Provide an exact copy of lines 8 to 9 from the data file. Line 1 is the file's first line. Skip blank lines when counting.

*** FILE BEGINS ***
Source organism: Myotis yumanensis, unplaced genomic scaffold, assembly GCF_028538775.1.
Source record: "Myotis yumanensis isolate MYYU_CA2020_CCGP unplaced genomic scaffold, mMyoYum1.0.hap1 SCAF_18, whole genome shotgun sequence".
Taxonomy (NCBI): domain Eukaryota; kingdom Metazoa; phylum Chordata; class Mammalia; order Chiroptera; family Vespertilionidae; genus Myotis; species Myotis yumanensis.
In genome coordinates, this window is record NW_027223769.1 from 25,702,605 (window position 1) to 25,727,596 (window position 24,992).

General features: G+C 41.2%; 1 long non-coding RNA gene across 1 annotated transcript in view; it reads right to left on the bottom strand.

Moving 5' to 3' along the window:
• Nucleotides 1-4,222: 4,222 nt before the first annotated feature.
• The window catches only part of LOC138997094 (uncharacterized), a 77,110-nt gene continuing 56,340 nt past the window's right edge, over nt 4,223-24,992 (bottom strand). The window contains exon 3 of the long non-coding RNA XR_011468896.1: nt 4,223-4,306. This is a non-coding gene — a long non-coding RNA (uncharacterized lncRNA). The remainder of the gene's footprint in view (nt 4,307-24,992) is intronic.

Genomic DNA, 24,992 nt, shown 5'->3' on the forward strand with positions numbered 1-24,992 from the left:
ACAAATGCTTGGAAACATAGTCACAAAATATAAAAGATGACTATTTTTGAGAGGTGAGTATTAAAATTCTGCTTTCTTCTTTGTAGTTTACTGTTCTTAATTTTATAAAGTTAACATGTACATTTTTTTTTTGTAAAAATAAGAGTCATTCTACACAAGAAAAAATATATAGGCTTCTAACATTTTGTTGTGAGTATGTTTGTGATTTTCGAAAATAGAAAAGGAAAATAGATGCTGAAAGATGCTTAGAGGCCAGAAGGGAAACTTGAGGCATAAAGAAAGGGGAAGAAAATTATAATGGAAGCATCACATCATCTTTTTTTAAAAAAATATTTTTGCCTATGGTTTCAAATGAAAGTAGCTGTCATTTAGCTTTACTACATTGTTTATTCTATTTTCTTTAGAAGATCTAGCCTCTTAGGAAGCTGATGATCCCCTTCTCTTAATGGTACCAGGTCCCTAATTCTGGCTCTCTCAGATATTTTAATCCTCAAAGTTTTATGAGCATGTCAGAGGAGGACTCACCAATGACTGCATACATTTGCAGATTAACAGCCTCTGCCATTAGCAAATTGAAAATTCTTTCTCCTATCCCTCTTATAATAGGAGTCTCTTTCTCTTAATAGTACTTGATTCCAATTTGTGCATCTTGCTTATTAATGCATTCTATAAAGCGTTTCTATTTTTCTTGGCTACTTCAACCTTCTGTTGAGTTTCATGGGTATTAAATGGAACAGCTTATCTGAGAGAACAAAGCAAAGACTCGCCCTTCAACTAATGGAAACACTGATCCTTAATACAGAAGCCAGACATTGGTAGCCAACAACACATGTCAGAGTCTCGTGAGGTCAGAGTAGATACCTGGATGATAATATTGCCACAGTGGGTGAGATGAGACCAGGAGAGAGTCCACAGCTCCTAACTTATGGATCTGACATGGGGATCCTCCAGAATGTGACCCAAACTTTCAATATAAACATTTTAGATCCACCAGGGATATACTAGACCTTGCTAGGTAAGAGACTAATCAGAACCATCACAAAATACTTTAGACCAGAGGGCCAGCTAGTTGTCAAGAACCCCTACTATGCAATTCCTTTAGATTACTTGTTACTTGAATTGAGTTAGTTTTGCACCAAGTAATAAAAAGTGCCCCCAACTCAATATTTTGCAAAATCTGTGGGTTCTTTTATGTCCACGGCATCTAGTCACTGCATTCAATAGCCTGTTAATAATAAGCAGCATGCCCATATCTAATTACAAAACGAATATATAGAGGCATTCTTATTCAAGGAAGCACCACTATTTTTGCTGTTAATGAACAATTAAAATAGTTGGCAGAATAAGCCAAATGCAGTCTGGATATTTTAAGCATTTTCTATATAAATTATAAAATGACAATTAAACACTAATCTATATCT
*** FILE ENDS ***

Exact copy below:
• The window catches only part of LOC138997094 (uncharacterized), a 77,110-nt gene continuing 56,340 nt past the window's right edge, over nt 4,223-24,992 (bottom strand). The window contains exon 3 of the long non-coding RNA XR_011468896.1: nt 4,223-4,306. This is a non-coding gene — a long non-coding RNA (uncharacterized lncRNA). The remainder of the gene's footprint in view (nt 4,307-24,992) is intronic.

Genomic DNA, 24,992 nt, shown 5'->3' on the forward strand with positions numbered 1-24,992 from the left: